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Climate change ISN'T affordable, but dealing with it is

The Wall Street Journal's @HolmanJenkins authored an op-ed entitled "Climate Change is Affordable." He gets a few things wrong or misinterprets some numbers, and the record should be set straight. Environmental damages from unmitigated climate change would be calamitous, and it's not "hysterical" to suggest otherwise, as he does. The economic costs of unmitigated climate change would be quite painful, and downplaying them as he does is irresponsible. Jenkins is 100% correct however, that there are sensible actions we can and should take, and that those actions won't break the bank.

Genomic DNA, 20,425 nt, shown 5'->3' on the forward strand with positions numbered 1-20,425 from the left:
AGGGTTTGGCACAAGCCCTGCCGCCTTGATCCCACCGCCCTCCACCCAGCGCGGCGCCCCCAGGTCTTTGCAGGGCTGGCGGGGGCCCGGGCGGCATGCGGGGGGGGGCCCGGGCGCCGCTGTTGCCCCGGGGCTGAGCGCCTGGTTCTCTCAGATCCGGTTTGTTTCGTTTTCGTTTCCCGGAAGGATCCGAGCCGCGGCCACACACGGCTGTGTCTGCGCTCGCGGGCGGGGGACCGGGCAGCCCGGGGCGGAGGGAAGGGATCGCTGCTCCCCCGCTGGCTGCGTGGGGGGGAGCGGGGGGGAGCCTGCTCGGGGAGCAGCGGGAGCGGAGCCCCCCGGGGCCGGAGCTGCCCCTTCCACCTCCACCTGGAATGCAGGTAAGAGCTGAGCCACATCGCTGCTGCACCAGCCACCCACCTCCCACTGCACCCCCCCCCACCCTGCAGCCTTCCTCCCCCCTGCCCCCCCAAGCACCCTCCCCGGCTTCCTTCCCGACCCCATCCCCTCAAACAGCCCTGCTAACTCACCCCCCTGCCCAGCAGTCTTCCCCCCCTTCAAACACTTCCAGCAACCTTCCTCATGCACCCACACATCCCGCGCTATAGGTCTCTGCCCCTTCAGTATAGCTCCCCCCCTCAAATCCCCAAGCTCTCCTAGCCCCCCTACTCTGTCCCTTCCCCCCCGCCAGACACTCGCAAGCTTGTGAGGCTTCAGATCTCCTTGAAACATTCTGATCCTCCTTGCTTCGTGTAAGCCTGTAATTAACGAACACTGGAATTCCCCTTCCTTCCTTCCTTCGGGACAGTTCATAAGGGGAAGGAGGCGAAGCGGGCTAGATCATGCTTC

Jenkins, in his critique of the Fourth National Climate Assessment, writes that the costs of unmitigated climate change would be "manageable," at $510 Billion in 2090. Let's unpack that. First, it's important to note that $510 Billion is the cost in 2090, not cumulatively through 2090. It's an annual average cost. $510 Billion each year, or, put another way, 70% of the cost the 2008 Troubled Asset Relief Program (TARP), which made many deficit hawks apoplectic. 70% of TARP each year. Is $510 Billion a year manageable? Jenkins notes that, if GDP in 2090 is $61 Trillion, then 510B, "paying this bill [i.e., accepting the costs of the damage] would be a nuisance." A nuisance?! $510B is 0.83% of that $61 Trillion. Less than 1% may seem small, but 0.83% is roughly equal to HALF of GDP growth. Said another way, allowing unmitigated emissions would cut 1/2 of GDP growth annually. That's the path we're on now.